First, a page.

As an 11-year-old boy, I remember sitting in front of my grandmother’s television watching the celebration: A’s rookie pitcher Mike Warren had just hurled an unlikely no-hitter against the American League West champion Chicago White Sox on September 29, 1983. It sealed an A’s 3-0 victory over the White Sox, who eventually won the Division by 20 games under manager Tony La Russa.

After Carlton Fisk hit a lazy fly ball to left for the final out in the ninth, the 22-year-old Warren embraced third baseman Wayne Gross and catcher Mike Heath on the mound to celebrate the fourth no-hitter in Oakland A's history.


In front of a crowd of 9,058 on a chilly Thursday night at the Oakland Coliseum, the 6-foot-1, 175-pound right-hander walked three and struck out five over nine innings. He faced only 29 batters and did not allow a baserunner to reach second base. At the time, he became only the ninth rookie since 1900 to hold an opponent hitless. The game, which lasted only two hours and twenty minutes, was also the third no-hitter in baseball that season.

Warren was in good company. Since arriving to Oakland in 1968, the A’s have had some premier pitchers toss no-hitters: Catfish Hunter, Vida Blue and Dave Stewart. Although recently retired Dallas Braden never reached stardom, his perfect game in 2010 game generated national headlines because it happened on Mother’s Day.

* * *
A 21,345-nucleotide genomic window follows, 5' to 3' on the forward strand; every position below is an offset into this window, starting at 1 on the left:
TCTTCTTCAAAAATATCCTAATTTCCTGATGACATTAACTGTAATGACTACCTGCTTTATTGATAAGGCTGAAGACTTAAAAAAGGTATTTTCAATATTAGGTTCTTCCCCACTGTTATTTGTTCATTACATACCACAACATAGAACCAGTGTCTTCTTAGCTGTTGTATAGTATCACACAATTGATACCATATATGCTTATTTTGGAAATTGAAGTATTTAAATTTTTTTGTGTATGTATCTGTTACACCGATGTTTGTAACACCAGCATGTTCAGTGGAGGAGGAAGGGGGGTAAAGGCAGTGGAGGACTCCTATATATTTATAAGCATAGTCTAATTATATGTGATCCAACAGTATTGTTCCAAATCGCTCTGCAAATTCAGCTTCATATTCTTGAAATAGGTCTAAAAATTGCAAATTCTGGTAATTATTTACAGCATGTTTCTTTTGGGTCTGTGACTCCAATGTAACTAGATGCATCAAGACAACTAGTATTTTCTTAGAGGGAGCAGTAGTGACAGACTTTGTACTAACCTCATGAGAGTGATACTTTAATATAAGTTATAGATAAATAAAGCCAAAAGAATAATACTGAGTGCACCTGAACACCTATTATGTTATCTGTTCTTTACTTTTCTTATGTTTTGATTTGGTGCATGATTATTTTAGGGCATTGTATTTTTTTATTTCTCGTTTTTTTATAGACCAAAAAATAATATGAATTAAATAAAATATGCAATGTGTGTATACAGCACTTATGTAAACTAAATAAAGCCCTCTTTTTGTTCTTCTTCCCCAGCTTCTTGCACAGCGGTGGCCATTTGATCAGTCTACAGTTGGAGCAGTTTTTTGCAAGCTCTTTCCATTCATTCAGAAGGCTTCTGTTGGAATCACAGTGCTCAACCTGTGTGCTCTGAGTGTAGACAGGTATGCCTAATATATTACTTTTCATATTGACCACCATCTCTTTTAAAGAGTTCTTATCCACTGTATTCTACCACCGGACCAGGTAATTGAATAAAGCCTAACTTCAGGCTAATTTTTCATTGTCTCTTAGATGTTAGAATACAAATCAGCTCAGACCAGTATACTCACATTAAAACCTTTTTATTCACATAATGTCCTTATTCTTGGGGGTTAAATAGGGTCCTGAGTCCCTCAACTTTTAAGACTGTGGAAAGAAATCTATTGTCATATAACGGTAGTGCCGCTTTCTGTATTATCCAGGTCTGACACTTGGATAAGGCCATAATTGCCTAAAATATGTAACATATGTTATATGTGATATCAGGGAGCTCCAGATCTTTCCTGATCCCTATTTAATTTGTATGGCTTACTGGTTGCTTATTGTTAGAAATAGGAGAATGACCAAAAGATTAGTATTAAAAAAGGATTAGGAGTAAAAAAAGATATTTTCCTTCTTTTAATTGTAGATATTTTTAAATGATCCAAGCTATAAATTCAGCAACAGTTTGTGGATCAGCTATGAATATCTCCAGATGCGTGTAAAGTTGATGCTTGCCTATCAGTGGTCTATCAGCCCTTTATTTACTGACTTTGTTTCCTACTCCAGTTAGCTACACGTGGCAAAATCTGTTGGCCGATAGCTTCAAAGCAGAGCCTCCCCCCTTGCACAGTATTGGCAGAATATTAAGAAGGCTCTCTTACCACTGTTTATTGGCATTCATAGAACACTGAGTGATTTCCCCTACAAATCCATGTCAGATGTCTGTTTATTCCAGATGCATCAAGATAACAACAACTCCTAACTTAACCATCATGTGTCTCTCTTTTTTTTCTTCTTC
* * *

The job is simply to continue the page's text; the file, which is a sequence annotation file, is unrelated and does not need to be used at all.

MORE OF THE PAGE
But you have to be a baseball historian or a longtime A’s fan to remember what Warren did in 1983. You have to dig deep, deep into A’s history. Some scribes regarded that night as a meaningless, late-season game that nobody took too serious. But history took it serious. Every so often in baseball, one of these surprising accomplishments show up from an inconceivable source. Warren, who was recalled from Triple-A Tacoma in August, entered the game with a 4.76 ERA.

Warren was drafted by the Tigers in the 12th round in 1979 out of Fullerton High School in Garden Grove, Calif., and made the major league minimum of $35,000 in 1983. His euphoria didn’t last long, however. He struggled. Having  pitched only two more seasons in the big leagues, Warren ended his brief career in 1985 with a record of 9-13 accompanied by a 5.06 ERA. He never pitched another complete game and won only four more games.

But even though Warren may be regarded as a forgotten, one-night wonder, his name will forever be linked to one of Oakland A’s baseball’s most rare feats.